Can Walking, Reading, Crafting Curb Dementia Risk? Can Walking, Reading, Crafting Curb Dementia Risk?

Engaging in physical, cognitive, and social activities can all help lower risk for dementia, new research suggests.

Results from a large meta-analysis showed cognitive activities, such as reading, participating in handicrafts, and playing games or a musical instrument, appeared to have the greatest effect. It was associated with a 23% reduced risk for dementia.

Engaging in physical activities, including walking, dancing, running, swimming, and cycling, was associated with a decreased dementia risk of 17%; social activities, such as visiting with others, attending a social club or a class, and participating in volunteer work, was associated with a decreased risk of 7%.

“Our findings suggest that leisure activities are inversely associated” with risk for all-cause dementia (ACD), vascular dementia (VD), and Alzheimer’s disease (AD), Lin Lu, PhD, Peking University Sixth Hospital in Beijing, China, and colleagues write.

The findings were published online August 10 in Neurology.

Mounting Evidence

Previous studies have shown a link between leisure activities and various health benefits, such as a lower risk for cancer and atrial fibrillation and subjective well-being. However, there has been conflicting evidence on the role of leisure activities in reducing dementia risk.

To investigate further, the current researchers reviewed 38 longitudinal studies that examined the effects of different types of leisure activities on dementia incidence in more than 2.1 million people.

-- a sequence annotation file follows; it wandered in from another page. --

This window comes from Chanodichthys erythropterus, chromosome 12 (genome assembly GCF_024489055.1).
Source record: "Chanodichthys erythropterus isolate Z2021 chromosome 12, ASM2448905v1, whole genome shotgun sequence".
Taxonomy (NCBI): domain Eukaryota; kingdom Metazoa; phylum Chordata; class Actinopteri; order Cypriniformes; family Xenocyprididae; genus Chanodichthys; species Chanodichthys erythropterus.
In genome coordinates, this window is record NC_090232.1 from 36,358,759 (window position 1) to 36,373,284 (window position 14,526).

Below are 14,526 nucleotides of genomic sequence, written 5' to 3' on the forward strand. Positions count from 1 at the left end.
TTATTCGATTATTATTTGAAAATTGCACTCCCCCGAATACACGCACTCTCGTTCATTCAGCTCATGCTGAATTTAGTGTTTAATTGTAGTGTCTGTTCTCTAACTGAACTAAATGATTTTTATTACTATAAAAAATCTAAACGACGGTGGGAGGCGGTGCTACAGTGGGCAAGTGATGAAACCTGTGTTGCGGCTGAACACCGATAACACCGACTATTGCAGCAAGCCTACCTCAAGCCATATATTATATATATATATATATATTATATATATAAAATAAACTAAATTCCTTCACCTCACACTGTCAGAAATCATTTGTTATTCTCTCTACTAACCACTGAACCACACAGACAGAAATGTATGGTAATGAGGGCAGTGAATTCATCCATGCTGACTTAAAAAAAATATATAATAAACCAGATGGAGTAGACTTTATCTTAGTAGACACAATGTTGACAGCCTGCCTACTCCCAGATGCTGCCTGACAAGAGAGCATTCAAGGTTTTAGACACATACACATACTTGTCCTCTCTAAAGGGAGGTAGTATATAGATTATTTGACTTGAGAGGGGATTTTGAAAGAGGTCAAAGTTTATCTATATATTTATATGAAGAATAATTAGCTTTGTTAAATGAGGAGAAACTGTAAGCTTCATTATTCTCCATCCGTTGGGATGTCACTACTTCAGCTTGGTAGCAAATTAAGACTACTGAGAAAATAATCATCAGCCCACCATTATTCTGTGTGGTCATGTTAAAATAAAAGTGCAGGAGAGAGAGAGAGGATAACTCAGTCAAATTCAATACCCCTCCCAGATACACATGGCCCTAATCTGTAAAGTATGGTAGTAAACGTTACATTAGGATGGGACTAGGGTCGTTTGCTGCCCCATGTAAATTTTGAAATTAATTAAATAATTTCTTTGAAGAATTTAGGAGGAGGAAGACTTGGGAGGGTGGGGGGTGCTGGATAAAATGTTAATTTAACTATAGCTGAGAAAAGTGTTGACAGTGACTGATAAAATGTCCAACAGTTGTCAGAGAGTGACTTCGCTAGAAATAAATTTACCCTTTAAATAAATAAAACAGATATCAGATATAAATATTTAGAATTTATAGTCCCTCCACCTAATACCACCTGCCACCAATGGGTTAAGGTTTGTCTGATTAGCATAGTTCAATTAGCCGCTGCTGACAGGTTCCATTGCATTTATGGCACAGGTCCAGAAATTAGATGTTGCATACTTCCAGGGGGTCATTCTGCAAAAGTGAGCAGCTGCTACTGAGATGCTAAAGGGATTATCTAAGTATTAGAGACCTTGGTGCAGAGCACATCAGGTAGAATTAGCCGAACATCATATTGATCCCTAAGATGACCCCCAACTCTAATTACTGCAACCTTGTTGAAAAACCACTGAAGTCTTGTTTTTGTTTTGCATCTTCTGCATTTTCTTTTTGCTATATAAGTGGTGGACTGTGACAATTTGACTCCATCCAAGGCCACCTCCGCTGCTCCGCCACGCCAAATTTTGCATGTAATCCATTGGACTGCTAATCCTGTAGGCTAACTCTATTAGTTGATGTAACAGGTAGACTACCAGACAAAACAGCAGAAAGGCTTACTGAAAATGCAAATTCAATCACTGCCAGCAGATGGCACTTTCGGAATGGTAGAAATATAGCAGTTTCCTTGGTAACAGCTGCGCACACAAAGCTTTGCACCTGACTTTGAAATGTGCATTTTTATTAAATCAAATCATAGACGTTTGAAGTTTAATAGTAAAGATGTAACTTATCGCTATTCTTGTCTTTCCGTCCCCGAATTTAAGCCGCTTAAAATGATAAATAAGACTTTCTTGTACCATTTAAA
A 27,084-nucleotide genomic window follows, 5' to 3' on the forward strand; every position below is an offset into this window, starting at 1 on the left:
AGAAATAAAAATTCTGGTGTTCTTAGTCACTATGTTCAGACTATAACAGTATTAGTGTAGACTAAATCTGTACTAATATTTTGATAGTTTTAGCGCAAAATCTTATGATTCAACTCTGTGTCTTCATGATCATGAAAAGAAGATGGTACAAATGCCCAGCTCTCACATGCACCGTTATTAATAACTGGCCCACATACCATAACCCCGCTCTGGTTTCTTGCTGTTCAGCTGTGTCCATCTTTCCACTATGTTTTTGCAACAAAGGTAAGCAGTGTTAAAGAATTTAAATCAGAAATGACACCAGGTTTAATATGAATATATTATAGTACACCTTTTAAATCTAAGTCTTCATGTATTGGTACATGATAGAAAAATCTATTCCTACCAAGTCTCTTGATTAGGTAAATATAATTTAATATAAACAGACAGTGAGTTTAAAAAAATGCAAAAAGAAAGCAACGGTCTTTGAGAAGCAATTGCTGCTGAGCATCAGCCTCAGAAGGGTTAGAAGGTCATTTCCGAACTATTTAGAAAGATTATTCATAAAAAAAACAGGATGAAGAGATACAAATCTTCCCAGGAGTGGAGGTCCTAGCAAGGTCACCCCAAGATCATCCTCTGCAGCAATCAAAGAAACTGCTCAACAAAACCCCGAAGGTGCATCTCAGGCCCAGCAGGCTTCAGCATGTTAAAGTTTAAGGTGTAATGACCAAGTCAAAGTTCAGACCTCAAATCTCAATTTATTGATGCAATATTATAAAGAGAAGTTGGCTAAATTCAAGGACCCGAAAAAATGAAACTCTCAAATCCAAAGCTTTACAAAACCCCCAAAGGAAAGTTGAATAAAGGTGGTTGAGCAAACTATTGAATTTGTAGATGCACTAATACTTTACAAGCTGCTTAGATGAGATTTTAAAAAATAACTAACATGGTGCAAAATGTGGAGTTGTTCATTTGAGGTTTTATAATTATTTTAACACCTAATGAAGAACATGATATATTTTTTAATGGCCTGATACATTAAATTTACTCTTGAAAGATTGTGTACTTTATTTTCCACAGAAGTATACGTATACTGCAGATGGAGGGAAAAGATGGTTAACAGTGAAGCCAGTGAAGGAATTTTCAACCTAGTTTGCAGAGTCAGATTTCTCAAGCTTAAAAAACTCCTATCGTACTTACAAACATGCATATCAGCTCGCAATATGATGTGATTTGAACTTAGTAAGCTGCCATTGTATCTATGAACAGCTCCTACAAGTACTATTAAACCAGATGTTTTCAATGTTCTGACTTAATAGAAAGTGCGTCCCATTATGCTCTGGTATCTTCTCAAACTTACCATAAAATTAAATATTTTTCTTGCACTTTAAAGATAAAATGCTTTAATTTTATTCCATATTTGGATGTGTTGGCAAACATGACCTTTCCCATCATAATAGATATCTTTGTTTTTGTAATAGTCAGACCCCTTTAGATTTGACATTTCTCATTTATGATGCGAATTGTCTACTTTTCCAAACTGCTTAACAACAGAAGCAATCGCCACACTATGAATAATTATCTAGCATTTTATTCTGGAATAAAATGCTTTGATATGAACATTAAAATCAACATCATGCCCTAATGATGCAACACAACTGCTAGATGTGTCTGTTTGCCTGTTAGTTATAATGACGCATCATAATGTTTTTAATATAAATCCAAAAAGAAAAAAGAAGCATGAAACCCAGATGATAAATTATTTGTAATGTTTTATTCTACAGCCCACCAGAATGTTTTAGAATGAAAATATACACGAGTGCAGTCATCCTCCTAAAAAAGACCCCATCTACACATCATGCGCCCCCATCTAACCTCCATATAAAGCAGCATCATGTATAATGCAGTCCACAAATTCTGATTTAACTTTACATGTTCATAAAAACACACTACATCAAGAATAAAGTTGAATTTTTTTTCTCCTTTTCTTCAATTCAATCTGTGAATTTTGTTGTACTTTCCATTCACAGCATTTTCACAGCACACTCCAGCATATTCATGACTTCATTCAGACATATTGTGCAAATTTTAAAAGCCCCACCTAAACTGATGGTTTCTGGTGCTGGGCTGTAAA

Study participants provided information on their leisure activities through questionnaires or interviews. Leisure activities were divided into cognitive, physical, and social activities.

During the course of the studies, 74,700 participants developed ACD, 2848 developed AD, and 1423 developed VD.

Subgroup analyses showed a reduced risk for ACD for physical leisure activities (relative risk [RR], .83; 95% CI, .78-.88), as well as for cognitive (RR, .77; 95% CI, .68-.87) and social (RR, .93; 95% CI, .87-.99) activities.

There was also a reduced risk for AD with physical (RR, .87; 95% CI, .78-.96) and cognitive (RR, .66; 95% CI, .52-.85) leisure activities and a reduced risk for VD with physical activities (RR, .67; 95% CI, .53-.85).

The findings are in line with a recent study from the Mayo Clinic. As reported at the time by Medscape Medical News, it showed that staying mentally active, even later in life, may decrease risk for mild cognitive impairment or dementia.

The current investigators note they could not analyze the effects of different levels of leisure activities, such as whether they were strenuous or frequent, on the risk for dementia.

The analysis also does not provide evidence of the association between each specific activity and dementia because of the limited number of studies, they add.

Good for Overall, Brain Health

Commenting for Medscape Medical News, Heather Snyder, PhD, vice president of Medical & Scientific Relations at the Alzheimer’s Association, said that despite the limitations, the analysis “adds to the body of research that suggests engaging in leisure activities is good for overall health, including our brains.”

However, Snyder noted that because this was a literature review, it did not show a cause-and-effect relationship and that “further research is needed in this area to understand how engaging in these activities” may be beneficial for the brain.

“While the jury is still out on the exact risk reduction strategy that someone should use to reduce their risk of dementia, there are things we can start incorporating into our daily lives today that may reduce our risk of cognitive decline,” she said.

“Eating a heart-healthy diet, exercising regularly and staying cognitively engaged are just a few. Find something that you enjoy doing and stick with it,” Snyder added.

The study was funded by the Natural Science Foundation of China, the China Association for Science and Technology, and the PKU-Baidu Fund. The investigators and Snyder have reported no relevant relationships.

Neurology. Published online August 10, 2022. Abstract

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